You can, as it turns out, feel too much.
According to the Urban Dictionary, overwhelment (which some would dispute as being an actual word ) means, to feel bombarded with more than enough; in excess; to the nth power.
In Florence, both the word and the malady, like the art and the sculpture, are part of the everyday. No wonder I feel at home here; I am no stranger overwhelment in my life.
The Disease of Overwhelment was named after the famous 19th-century French author Stendhal (pseudonym of Henri-Marie Beyle) who described his own experience of physical and emotional breakdown in Florence in 1817 in his book Naples and Florence: A Journey from Milan to Reggio.
Thus, Stendhal syndrome, Stendhal’s syndrome, hyperkulturemia, or Florence Syndrome is the psychosomatic illness that causes rapid heartbeat, dizziness, fainting, confusion and even hallucinations when you are exposed to particularly beautiful art in large amounts in a single place.
In other words, Florence.
The Disease of Overwhelment can also be caused when you’re confronted with immense beauty in the natural world.
In other words, Florence.
Abraham-Hicks, who describes how to create abundance in your own life by asking and focusing, explains overwhelment from a spiritual viewpoint: Overwhelment is about you not being up to speed with what you told the Universe that you want. The Universe is yielding to you. You’re just not ready to receive it right now.
Ask and you will receive….in abundance. Especially here in Florence, my friend.
There are many descriptions of people becoming dizzy and fainting while taking in Florentine art, especially at the Uffizi, dating from the early 19th century. The phenomenon was only named in 1979, by Italian psychiatrist Graziella Magherini, who observed and described more than 100 similar cases among tourists and visitors in Florence.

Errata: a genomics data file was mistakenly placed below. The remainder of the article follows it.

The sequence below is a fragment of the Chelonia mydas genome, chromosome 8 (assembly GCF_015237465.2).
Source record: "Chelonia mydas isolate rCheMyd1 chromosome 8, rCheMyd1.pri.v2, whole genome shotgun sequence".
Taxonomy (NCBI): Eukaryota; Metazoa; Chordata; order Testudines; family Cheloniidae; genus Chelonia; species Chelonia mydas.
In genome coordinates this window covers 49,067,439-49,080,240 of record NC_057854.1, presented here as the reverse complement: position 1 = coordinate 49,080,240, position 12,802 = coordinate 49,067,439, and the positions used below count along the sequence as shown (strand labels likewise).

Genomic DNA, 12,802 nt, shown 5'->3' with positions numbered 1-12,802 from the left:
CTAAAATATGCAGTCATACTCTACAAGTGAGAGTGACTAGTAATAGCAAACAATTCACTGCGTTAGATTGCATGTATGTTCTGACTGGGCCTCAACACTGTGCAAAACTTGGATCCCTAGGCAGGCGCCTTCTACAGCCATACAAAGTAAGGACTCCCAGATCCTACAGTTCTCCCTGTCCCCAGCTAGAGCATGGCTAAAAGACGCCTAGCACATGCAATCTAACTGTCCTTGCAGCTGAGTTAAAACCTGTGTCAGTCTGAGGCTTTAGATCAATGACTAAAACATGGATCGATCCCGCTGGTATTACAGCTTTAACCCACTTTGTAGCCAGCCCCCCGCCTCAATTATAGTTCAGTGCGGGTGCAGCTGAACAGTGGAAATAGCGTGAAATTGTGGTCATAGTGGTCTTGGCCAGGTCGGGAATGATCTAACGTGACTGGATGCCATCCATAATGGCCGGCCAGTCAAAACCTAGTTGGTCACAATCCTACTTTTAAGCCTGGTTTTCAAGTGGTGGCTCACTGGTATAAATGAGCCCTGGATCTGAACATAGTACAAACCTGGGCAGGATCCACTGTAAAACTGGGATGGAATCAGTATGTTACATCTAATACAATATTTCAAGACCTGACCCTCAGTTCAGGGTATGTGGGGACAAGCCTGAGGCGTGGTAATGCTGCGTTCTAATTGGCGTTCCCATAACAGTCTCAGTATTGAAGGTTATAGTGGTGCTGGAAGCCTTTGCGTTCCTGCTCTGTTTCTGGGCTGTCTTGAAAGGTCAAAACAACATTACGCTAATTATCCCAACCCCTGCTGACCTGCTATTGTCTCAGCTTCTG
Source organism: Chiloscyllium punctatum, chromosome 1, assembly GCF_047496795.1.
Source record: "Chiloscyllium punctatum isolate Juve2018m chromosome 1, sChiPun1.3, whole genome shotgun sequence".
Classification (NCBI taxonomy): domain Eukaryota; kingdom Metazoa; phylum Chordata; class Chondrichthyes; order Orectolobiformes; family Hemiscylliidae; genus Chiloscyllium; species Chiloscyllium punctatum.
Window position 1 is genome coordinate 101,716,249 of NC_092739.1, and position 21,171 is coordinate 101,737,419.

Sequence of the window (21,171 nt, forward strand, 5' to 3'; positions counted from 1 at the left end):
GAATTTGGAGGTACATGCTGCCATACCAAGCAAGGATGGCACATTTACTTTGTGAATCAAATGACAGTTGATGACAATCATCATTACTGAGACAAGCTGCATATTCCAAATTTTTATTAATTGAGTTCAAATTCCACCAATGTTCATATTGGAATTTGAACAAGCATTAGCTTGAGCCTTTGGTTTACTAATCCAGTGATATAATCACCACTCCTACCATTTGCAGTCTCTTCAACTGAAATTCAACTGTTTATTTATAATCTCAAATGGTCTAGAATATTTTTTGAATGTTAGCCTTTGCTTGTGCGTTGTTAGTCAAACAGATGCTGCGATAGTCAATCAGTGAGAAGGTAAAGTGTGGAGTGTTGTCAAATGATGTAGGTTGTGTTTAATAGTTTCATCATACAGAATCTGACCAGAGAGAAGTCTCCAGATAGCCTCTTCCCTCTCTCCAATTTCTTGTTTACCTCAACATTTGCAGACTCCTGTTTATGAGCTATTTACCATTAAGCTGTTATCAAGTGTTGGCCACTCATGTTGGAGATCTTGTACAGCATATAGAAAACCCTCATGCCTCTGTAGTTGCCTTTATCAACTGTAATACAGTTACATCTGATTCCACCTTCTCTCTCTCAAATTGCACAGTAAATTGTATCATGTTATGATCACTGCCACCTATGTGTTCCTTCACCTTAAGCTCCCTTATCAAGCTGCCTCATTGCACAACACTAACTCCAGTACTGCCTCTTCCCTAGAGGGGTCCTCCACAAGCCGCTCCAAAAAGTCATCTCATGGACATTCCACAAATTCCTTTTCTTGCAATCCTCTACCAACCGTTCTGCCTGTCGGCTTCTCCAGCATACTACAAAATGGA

Make that 101.
Each morning, the view from my balcony engulfs me. The sky is orange as the sun rises and dances on the terracotta rooftops. When it rains, sharp grey cloud formations shroud a persistent and brilliant white sun that pokes pinholes of light onto the landscape below. In the evening, if I am arrive home before sunset, I see just how far the Master Painter’s pink and purple brushstrokes extend across the city.
And that’s not counting the art.
There is no way to stay protected from this Disease of Overwhelment here in Florence, but who wants to? It is like being in love; it seduces and you succumb, willingly. Protest all you like; your heart is going to be pried open.
You are eaten alive – a true happy meal.
You see, you think you are walking down a commercial street filled with iPhone shops and leather merchants; but in fact, you are nowhere. Time doesn’t compute here. The most commonplace of office buildings are adorned with frescoes and sculptures worthy of Paradise. The community churches were workshops of giants and geniuses, and they bear the markings of many, many, many inspired hands. The hospitals, pharmacies, hotels each have a history that is way beyond astounding.
How can anyone get anything done here? How can you do anything but pray, everywhere?
Well, I am not giving in. I am not going to the museums today. I need a break.
But then it happens.
I take a walk (for 8 hours because time stands still here) and around every corner, I am ambushed, confronted, comforted, surprised and finally, happily, lost.
I walk, looking for nothing in particular, and find everything I could ever want, in all the centuries that exist at once, in the now that was and is and always will be.
Every time the sun drops even a little, the faded frescoes on the buildings vibrate with emotion. I look up to read a street name and instead, I glimpse down the far end of a narrow street as the sun is setting over distant hills and pointed trees. No matter how far I wander, I am back kneeling before Her Majesty, the Duomo. And tonight, the decorations of Christmas add new sparkle to this beautifully burnished antique city.
I am exhausted. I am still not hungry because I am overstuffed.
It rained all day today. I had my waterproof boots, my compact Donald Duck umbrella, my down coat like a warm blanket around me.
I didn’t plan this, it just worked out. I didn’t expect to be overwhelmed by the art I was already familiar with; it just happened. I didn’t see my life taking a new turn down an unfamiliar street whose end I can’t see, that’s just the journey now. But somehow in Florence, everything just works. Allora, va bene.
I could get used to this.